Deciding whether to refer concerns related to health
You may have concerns that someone’s physical or mental health is impacting (or could impact) their ability to provide safe care. Usually, these concerns can best be managed with your support, as an employer, to safely reduce any risk to people who use services.
You won’t need to make a referral if:
- the nurse, midwife or nursing associate has demonstrated good insight into the extent and effect of their condition
- the nurse, midwife or nursing associate is taking appropriate steps to access treatment and is following any advice from their health professionals
- occupational health (where available) is providing support through the employer
- the nurse, midwife or nursing associate is managing his or her practice appropriately, for example by taking sickness absence.
Referrals aren’t necessary when a nurse, midwife or nursing associate has a disability or long-term health condition but is able to practise with or without adjustments to support their practice. Equally, a nurse, midwife or nursing associate may be signed off as ‘unfit for work’ due to ill health, but this does not necessarily mean their fitness to practise is impaired.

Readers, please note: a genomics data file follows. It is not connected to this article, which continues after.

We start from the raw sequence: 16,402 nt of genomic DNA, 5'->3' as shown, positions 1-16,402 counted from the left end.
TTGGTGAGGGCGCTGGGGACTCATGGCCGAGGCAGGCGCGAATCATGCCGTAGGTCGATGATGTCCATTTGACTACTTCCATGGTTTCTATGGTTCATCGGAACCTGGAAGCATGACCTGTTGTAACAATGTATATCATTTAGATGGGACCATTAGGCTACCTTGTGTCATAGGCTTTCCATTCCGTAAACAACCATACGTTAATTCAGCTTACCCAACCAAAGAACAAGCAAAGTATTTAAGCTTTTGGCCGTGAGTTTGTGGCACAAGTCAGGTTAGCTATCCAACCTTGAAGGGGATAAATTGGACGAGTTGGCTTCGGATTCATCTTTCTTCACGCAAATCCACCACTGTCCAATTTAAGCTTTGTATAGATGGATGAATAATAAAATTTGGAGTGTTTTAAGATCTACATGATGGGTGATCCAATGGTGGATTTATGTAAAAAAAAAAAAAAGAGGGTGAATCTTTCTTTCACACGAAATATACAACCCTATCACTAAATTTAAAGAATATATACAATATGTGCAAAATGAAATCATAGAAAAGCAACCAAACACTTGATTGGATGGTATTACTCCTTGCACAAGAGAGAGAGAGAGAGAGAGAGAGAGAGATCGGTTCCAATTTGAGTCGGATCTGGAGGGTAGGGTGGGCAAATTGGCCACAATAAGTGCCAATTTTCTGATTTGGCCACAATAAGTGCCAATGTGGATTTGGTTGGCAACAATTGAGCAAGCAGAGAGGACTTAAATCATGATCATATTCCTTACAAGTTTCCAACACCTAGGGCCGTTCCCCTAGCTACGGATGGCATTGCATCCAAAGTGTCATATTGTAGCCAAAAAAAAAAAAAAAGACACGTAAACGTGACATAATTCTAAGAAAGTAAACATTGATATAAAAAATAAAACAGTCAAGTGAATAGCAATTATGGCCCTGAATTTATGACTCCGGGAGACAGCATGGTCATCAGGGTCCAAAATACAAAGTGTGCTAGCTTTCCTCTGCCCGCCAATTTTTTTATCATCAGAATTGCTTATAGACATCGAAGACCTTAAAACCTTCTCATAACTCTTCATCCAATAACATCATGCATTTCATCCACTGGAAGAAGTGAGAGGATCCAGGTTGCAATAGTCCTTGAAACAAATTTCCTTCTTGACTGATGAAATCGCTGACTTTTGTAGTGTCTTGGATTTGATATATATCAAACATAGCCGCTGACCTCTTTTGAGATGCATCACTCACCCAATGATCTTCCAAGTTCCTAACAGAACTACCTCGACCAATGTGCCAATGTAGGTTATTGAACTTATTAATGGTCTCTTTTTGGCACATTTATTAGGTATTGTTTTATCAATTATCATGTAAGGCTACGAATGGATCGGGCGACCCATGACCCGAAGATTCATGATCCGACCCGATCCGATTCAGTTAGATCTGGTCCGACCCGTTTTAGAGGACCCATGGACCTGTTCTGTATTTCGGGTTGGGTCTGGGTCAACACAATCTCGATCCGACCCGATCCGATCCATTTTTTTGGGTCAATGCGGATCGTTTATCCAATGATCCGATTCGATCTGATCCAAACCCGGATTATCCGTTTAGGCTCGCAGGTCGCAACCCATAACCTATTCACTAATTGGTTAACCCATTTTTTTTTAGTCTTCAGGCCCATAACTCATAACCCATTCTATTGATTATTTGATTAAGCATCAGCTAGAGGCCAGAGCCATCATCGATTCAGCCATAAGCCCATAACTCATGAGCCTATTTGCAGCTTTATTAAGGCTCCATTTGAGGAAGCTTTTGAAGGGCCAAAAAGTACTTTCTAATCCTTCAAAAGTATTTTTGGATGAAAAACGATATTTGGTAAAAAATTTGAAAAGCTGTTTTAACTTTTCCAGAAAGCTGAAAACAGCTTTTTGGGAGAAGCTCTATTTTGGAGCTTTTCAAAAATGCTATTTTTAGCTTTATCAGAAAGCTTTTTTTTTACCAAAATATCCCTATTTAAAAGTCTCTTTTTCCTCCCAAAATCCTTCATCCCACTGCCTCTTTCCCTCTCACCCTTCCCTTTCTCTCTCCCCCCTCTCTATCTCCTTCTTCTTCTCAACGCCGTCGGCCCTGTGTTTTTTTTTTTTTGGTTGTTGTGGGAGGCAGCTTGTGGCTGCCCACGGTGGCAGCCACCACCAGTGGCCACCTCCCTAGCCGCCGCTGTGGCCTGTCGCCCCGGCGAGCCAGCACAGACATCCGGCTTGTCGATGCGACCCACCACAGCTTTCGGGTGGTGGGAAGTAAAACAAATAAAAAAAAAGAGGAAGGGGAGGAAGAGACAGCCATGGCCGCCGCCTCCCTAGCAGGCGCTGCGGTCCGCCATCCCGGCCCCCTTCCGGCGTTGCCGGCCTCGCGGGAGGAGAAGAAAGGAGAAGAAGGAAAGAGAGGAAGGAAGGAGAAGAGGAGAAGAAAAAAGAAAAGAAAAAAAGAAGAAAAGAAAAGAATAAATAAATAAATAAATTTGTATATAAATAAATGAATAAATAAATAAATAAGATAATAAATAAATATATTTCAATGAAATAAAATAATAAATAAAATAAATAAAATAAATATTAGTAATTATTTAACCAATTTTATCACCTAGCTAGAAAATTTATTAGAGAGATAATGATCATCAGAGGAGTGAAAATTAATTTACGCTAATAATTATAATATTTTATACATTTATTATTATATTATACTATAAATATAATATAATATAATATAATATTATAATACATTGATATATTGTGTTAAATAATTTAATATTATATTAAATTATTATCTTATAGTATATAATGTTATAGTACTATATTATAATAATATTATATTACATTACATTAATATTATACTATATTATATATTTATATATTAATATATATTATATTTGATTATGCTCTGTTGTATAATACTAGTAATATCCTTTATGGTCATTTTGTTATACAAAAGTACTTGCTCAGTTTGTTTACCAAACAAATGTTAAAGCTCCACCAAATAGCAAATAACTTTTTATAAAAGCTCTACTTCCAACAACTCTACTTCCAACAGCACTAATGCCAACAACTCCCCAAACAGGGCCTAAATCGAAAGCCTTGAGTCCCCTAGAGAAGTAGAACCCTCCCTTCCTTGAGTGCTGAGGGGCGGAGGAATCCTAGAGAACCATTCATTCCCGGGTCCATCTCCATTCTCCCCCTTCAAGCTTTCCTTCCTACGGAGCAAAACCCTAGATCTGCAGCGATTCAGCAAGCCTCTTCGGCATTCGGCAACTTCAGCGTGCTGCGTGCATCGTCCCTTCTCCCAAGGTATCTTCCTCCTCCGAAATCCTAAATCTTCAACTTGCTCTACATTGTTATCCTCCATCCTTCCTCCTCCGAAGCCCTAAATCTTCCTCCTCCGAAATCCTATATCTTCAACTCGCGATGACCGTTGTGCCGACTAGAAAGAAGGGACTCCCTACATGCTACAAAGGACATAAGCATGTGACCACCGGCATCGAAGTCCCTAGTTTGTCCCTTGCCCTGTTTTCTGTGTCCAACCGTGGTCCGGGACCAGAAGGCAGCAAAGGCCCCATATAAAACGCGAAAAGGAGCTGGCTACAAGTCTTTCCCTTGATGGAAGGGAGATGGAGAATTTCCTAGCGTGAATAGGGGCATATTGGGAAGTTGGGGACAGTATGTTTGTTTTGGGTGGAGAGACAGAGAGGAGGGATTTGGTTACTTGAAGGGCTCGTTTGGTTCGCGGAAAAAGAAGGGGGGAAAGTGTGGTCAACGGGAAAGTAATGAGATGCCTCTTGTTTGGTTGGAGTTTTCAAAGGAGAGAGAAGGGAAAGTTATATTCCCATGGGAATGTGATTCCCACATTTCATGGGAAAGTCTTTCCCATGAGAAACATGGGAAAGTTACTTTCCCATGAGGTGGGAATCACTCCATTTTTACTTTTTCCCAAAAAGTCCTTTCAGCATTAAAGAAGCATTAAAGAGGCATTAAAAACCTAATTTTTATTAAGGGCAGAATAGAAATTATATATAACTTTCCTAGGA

You should make a referral when someone’s health condition presents a risk of harm to the public that you’re unable to manage, or a risk to public confidence in the profession.
This may be, for example, where someone has a long-term physical or mental health condition that is untreated (or unsuccessfully treated) and could affect their ability to provide safe care. Or it may be where the nurse, midwife or nursing associate has not acknowledged the health condition that’s affecting their practice.
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